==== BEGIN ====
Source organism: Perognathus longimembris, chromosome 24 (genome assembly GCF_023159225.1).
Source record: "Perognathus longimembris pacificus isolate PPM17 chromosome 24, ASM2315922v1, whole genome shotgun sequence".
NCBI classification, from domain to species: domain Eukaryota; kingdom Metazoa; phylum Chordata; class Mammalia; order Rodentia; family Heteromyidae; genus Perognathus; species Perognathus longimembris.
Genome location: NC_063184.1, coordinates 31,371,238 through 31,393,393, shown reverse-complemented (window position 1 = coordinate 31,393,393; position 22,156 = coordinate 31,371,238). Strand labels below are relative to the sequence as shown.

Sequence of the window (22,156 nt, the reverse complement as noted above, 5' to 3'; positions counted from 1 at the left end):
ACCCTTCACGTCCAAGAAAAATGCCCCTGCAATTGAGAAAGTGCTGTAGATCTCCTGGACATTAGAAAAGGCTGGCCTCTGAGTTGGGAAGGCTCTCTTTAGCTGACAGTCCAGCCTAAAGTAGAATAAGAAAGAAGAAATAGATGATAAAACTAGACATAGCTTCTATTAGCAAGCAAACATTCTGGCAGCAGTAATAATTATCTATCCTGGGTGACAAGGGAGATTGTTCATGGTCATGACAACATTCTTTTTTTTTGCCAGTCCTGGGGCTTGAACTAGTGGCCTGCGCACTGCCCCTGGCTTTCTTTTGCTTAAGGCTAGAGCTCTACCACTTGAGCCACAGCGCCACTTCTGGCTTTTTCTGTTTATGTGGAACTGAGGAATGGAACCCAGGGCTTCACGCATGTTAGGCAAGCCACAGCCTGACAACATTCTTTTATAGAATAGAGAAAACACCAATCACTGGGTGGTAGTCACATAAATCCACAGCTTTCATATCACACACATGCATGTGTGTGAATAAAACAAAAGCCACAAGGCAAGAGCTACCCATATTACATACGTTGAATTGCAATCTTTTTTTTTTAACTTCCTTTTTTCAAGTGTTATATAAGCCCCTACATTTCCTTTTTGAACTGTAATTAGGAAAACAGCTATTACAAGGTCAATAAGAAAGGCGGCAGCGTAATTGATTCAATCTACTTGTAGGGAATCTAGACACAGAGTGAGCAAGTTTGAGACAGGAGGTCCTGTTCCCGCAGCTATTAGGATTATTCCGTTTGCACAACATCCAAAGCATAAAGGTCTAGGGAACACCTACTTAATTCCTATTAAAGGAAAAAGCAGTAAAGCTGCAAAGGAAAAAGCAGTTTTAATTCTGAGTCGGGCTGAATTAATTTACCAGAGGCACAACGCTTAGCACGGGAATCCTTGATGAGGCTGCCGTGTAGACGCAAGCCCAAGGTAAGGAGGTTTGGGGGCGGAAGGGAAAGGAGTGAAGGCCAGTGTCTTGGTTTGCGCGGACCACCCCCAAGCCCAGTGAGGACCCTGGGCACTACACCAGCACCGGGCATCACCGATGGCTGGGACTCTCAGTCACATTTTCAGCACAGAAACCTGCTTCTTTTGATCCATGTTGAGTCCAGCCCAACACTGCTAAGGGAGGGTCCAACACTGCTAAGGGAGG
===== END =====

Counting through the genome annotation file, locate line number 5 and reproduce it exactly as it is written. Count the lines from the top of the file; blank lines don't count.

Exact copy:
Sequence of the window (22,156 nt, the reverse complement as noted above, 5' to 3'; positions counted from 1 at the left end):